JS - Were you in foxholes?

JES - Yeah, as soon as we would stop we would start digging a hole every time. You might never have to use the hole, but we started digging one.



JS - How deep would that hole be?

JES - We tried to get it deep enough so that when the shrapnel came down we could get a cover on our hole.

JS - What would the cover be made of?



JES - Just logs, brush and dirt.

JS - That is where you ate and slept?



JES - We didn't eat in there. We would just stay a few hours in there and then move on.



JS - How was sleeping?

JES - I don't think I slept much. One night the Germans came through our area and I headed for my hole. One of us would guard so the other could sleep two hours. There were two men in a hole and it was cold.

JS - Weren't you so tired when you hadn't slept through the night?



JES - You just kept going when you had to.



JS - It was just something you needed to get through. You had your clothes and maybe a blanket?

JES - We would sleep on one blanket and cover up with one blanket. That is all we ever had.

JS - That would get wet, wouldn't it?



JES - Yeah, sometimes we lay in water all night. I thought I had never been so cold. It was cold and miserable.

JS - Seems to me like you would have arthritis in your joints.



JES - That's probably why I have arthritis today.

JS - What else do you remember about the period before the occupation that you think people would need to know?



JES - All I knew was my own area. What else went on I don't know. Except for that I have forgotten most of it.



JS - Is there anything else that stands out that you haven't already told? You were in for a year of occupation and at the end of that year you came home?

JES - Yeah.



JS - As you came home on the ship, did you think about your experience and whether your training was sufficient or not?



JES - No, there was nothing I could do about it anyway so I just put it out of my mind.

JS - Were your parents aware that you were coming home?



JES - I think so.

JS - And you came to New York?

JES - Yes, and I was discharged at Fort Sheridan, outside of Chicago. We got on a train and came home.



JS - What was the discharge procedure?

JES - They just gave you a physical, paid your back pay and any mustering out pay and we got on the train and started coming home.

JS - You would have been on the train to Montezuma?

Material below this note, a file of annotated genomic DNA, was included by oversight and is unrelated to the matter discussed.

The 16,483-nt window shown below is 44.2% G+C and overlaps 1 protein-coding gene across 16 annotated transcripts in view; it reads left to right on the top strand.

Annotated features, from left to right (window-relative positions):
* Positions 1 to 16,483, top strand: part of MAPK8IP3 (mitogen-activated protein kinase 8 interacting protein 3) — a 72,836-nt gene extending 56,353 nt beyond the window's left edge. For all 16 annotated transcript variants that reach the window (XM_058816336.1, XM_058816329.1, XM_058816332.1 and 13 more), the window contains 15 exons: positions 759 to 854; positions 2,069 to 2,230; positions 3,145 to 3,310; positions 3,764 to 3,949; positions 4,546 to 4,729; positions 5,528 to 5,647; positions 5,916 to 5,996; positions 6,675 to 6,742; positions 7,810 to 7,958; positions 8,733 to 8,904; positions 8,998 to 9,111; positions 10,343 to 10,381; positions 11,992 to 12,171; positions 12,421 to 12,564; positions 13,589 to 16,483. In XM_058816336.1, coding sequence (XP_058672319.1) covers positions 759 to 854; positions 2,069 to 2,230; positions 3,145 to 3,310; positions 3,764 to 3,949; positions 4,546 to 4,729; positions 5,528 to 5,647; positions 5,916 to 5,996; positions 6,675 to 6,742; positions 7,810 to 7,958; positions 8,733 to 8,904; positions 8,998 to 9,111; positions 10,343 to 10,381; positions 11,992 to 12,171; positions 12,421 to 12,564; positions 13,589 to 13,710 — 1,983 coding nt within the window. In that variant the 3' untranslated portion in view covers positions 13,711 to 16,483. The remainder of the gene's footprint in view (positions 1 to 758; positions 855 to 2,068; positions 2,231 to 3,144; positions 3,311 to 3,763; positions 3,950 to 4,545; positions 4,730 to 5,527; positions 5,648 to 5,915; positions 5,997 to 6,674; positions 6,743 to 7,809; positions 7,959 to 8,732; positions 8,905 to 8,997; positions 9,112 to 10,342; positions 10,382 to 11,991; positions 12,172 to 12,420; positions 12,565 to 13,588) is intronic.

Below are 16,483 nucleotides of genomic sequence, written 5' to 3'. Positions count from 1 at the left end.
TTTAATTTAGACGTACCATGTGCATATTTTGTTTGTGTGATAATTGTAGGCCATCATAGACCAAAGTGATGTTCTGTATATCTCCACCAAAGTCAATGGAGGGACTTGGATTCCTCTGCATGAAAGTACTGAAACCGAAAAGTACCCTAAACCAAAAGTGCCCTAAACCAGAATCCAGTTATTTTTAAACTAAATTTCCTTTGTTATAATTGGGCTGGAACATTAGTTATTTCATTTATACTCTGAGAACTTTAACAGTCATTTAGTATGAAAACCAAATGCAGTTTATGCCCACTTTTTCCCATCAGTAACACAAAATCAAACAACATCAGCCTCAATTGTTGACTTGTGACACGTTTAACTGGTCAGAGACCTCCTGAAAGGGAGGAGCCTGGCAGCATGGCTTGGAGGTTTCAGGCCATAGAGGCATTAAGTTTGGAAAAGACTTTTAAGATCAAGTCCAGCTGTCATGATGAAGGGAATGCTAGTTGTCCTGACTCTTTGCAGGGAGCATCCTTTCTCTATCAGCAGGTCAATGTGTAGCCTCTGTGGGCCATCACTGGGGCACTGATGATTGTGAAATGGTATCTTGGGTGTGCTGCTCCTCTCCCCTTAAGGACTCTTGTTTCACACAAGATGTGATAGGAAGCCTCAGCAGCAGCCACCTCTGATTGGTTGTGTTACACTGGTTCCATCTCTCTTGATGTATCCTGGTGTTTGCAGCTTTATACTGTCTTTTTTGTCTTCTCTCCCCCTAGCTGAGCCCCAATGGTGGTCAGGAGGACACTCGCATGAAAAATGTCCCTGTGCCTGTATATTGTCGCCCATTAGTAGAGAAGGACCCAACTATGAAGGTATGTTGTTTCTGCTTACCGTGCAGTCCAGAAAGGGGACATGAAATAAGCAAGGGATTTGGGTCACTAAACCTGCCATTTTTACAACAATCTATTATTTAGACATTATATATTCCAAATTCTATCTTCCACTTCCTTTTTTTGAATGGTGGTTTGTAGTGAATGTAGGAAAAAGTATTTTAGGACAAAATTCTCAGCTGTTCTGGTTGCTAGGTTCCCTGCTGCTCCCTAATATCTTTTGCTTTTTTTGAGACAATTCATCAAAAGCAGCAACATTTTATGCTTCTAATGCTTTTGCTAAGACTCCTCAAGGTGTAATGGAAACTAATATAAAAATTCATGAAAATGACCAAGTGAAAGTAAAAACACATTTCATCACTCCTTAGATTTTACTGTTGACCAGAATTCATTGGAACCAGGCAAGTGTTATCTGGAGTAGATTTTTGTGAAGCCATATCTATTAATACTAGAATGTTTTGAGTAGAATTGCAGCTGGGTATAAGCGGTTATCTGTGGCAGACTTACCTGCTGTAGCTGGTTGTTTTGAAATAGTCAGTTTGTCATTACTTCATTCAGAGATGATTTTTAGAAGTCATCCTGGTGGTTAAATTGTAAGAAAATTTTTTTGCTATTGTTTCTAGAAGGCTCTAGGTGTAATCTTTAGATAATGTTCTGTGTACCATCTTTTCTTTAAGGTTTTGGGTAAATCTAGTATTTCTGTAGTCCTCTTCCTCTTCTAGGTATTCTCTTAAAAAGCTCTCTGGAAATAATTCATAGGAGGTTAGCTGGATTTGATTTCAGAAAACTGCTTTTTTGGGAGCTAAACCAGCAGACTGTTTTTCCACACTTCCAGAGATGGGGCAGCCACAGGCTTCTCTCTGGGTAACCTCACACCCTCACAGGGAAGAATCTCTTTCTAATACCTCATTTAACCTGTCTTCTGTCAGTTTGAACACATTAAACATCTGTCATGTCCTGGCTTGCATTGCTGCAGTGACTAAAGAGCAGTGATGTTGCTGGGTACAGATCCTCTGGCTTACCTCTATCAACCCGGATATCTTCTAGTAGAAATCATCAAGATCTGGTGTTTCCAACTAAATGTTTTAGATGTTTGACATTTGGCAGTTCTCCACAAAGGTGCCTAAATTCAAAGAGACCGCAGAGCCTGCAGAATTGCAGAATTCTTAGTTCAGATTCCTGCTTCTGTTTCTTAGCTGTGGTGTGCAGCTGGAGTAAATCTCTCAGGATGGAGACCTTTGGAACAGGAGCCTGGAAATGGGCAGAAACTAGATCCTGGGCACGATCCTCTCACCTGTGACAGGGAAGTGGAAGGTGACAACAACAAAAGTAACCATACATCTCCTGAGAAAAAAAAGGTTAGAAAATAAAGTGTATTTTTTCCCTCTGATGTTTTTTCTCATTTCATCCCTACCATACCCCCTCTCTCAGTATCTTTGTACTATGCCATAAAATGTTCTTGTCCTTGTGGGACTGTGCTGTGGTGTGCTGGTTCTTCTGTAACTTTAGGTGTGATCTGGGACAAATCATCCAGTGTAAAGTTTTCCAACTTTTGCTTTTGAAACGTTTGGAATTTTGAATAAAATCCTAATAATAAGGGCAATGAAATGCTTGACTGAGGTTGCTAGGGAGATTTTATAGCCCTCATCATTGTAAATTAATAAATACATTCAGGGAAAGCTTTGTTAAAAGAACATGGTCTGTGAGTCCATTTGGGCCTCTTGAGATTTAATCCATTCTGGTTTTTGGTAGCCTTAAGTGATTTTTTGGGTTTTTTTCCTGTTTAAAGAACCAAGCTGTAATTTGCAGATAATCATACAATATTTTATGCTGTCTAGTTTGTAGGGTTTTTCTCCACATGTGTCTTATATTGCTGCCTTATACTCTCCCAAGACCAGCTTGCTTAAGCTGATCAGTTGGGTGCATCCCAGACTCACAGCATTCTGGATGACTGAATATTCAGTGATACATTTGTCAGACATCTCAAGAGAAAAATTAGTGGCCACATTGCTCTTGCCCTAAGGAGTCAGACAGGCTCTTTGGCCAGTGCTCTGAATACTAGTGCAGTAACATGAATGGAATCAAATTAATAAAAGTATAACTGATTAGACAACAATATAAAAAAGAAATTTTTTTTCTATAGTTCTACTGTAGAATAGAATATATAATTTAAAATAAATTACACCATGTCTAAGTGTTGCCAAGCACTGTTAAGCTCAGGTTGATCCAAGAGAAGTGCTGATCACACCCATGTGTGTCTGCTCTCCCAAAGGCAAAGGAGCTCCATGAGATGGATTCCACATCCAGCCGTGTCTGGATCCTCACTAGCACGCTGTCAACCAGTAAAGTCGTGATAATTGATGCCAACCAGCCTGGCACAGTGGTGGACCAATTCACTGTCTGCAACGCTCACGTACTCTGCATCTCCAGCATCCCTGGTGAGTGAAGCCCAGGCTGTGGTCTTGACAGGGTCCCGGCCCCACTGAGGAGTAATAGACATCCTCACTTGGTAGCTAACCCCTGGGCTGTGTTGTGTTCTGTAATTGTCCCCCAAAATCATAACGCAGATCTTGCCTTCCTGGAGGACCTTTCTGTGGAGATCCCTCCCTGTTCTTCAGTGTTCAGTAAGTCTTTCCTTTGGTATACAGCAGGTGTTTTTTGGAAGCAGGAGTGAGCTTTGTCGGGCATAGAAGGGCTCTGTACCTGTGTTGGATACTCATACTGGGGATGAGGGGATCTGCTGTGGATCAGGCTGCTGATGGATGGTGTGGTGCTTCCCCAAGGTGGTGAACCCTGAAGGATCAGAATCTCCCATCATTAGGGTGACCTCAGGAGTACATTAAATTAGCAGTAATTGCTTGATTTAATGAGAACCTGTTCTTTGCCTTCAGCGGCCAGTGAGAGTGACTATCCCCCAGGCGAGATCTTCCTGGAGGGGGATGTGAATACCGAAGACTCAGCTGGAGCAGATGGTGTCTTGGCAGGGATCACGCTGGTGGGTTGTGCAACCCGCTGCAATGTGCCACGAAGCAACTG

JES - I got off the train in Wichita and changed to the mail train to Dodge. It had only one coach because it was a freight train. One of my buddies picked me up and brought me home.



JS - You could get on any train you wanted to, right?

JES - Just so you could get home. That was your problem.



JS - You didn't have to have a ticket or anything?

JES - No.



JS - Were there a lot of people on the train with you?



JES - There was quite a bunch of us that got discharged and we got on the same train pretty much. We went up to Chicago and got on the train.

JS - When you were coming home, the closer you got, what were you thinking?



JES - I don't remember.

JS - You came home and of course your parents were glad to see you and your twelve brothers and sisters. You were toward the younger.



JES - I was third from the youngest.

JS - Did they all live around here?



JES - Yeah, I have one sister that lives down in Victoria, Texas. It is in south Texas and all the rest of us live around here. Of course, I was gone already.



JS - Did you know when you came back that you would step back into farming?

JES - I figured I would. My brother-in-law talked me into going to Michigan to get work and I couldn't get a job and I was so poor I couldn't come back.

JS - What kind of work were you doing?



JES - Carpenter work.

JS - Building homes and buildings?



JES - Yes.

JS - You stayed in Michigan because you couldn't come home and then what happened?

JES - My brother-in-law talked about going to Arkansas where I had a friend. I came back here to see my folks. My wife wanted to go to Arkansas so we did.



JS - Did you do carpenter work there?

JES - Yeah, and I had a cow-calf operation. I had to carpenter to keep the thing going. When we moved to Arkansas they were real clannish and my friend said he had a friend that was coming and he could do the work. I worked till the people knew my work and then I didn't have to look for a job anymore. Living is cheap in Arkansas because a lot of people are retired. A lot of them said they had been all over the world and this is where they came back to. Taxes are cheap and it is a pretty place to live.



JS - It is a lot different from Montezuma, Kansas.



JES - Sometimes I wish I had stayed there, but you take ninety percent humidity and some heat and it is miserable. There's not a breath of air.

JS - Out here you get a lot of wind. Is there a particular fellow soldier or an officer, or an individual that you have a particular memory about?

JES - Just this Angel Rodriguez was a good buddy of mine and we were together so long.



JS - How long were you with him after you went overseas?

JES - We were together all the time overseas. We were in the same platoon. I didn't get to see him much because he was a radio man and he was with the officers a lot. Our platoon leader was all right, but I didn't get much contact with him.

JS - You were just an infantryman. You didn't get to go into radio or anything?

JES - No.



JS - Did you ask to or want to?



JES - It never entered my head. There wouldn't have been a chance.

JS - When you look back at that experience, what do you think about that whole experience?



JES - I have concluded that war isn't the answer to anything. That was supposed to end all wars and we have been at war ever since.



JS - We fight differently now, don't we?



JES - Yes, the women and children get the brunt end of a war. They get the bad end of it.

JS - Are you from the Mennonite tradition?

JES -Yes.



JS - That is a pacificist tradition? Did it bother you to be drafted?

JES - Oh yeah because I knew I could never kill a man.